After going through the article, one would concur with the authors that the role of excisional surgery in brainstem gliomas needs to be revisited. The guidelines formulated a few decades ago obviously were true for those periods and with advanced technology, a selected group of lesions can be excised safely which were otherwise deemed inoperable. As the authors have shown, meticulous surgical techniques with intraoperative monitoring in well-defined and localized lesions are essential for a better postoperative outcome. However, in view of the location, these tumors should always be considered for a "safe excision" avoiding the temptation for an excellent postoperative imaging which is not uncommonly accompanied with a gross morbidity thus limiting the effectiveness of the surgery. Sound clinical judgment and excellent surgical acumen are highly essential in identifying the appropriate tumors for a radical excision and avoiding tumors where similar procedure is associated with undesirable morbidity and mortality.
Considering the demographics, it is apparent that there were more patients in the surgical group than in the nonsurgical group. However, it is important to note that there was a significant age difference between the surgical and nonsurgical group. The mean age of the patients who required surgery was higher (19.2 years) as compared to the mean age of patients who were managed nonsurgically (5.2 years). This correlates well with the results of a previous study of 48 adults with brainstem tumors (mean age of onset 34 years), 46% had diffuse intrinsic low-grade gliomas with a long pre-diagnosis clinical history.  This confirms that relatively benign intrinsic brainstem tumors are more common in the adult population than in children and may be more amenable for surgical resection.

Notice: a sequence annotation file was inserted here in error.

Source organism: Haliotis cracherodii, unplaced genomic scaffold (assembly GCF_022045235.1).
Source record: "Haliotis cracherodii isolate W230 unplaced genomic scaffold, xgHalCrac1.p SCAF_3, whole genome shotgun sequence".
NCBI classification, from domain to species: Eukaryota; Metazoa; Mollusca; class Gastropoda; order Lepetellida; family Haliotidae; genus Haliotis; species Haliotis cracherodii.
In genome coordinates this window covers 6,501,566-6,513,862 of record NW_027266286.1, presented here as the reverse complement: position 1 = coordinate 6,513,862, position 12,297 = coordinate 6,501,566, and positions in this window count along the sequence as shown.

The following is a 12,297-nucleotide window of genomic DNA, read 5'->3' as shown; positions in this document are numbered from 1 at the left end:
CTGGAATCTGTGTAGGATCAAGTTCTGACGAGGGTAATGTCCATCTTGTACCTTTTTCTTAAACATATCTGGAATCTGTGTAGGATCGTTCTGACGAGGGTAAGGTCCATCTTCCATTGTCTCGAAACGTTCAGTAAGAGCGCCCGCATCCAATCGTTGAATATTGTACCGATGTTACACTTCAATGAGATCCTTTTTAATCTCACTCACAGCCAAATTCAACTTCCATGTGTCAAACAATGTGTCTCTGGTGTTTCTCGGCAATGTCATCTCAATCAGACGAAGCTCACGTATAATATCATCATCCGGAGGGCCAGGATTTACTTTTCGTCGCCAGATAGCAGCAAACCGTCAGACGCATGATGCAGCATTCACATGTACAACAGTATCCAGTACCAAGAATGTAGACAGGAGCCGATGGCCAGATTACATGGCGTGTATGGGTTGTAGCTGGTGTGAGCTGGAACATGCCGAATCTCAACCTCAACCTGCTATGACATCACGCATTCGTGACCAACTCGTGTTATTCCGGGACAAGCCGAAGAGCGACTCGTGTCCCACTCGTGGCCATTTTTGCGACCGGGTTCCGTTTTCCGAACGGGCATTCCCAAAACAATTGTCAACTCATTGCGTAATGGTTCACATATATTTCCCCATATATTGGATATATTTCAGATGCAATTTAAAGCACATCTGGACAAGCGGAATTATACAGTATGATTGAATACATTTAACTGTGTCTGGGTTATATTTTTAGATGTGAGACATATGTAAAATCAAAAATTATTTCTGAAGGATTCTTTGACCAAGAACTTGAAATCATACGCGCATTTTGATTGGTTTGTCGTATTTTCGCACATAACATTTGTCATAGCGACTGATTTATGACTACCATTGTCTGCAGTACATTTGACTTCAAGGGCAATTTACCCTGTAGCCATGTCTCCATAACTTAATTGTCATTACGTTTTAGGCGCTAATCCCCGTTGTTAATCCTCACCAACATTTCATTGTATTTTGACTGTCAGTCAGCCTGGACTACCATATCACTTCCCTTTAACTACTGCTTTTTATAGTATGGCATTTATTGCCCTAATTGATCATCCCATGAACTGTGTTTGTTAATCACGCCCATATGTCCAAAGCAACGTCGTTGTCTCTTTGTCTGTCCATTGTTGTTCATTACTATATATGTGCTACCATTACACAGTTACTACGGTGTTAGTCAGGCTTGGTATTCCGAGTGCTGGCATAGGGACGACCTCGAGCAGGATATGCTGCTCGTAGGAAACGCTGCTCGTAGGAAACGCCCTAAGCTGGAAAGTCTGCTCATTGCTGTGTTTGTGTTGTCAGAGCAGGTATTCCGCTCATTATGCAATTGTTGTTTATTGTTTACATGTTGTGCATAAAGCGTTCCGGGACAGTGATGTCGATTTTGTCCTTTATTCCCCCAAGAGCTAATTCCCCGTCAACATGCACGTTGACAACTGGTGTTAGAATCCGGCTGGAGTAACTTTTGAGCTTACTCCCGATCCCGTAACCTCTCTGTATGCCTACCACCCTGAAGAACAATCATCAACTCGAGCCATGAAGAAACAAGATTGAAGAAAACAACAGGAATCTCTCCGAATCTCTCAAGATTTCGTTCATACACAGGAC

It is also evident from the present study that in two-thirds of the patients in the operative group the lesion was low-grade (Grade I and II). Unfortunately, we do not have similar data available for the nonoperative group. Though the past studies have shown that most of the diffuse pontine lesions are malignant, it is not uncommon to find a few low-grade lesions which may be amenable to surgery. In a recent study, of the 24 children who had diffuse pontine gliomas with imaging characteristics suggestive of malignant glioma, two were found to have low-grade lesions by stereotactic biopsy.  Does this indicate that the surgeon should be more generous in considering biopsy, especially in cases where the classical radiological appearance is not visualized?
Now, can excisional surgery be recommended as a "standard of care" in selected brainstem gliomas? I would be certainly cautious to recommend excisional surgery as a "standard of care" for these patients. This is because results of the present study can only be repeated with excellent technical skills coupled with experience in a dedicated institutional setup. However, as newer modalities of investigations are available and technical standards continuously improve, new recommendations will certainly soon be available for these once "inoperable lesions".
| » References|| |
|1.||Frazier JL, Lee J, Thomale UW, Noggle JC, Cohen K, Jallo GI. Treatment of diffuse intrinsic brainstem gliomas: Failed approaches and future strategies. J Neurosurg Pediatr 2009;3:259-69. |
|2.||Mehta VS, Chandra PS, Singh PK, Garg A, Rath GK. Surgical considerations for 'brainstem gliomas': Proposal of a modification in classification. Neurol India 2009;57:274-81. |
|3.||Guillam JS, Monjour A, Taillandier L, Devaux B, Varlet P, Haie-Meder C, et al . Brainstem gliomas in adults: prognostic factors and classification. Brain 2001;124:2528-39. |
|4.||Roujeau T, Machado G, Garnett MR, Miquel C, Pugret S, Geoerger B, et al . Stereotactic biopsy of diffuse pontine lesions in children. J Neurosurg 2007;107:1-4. |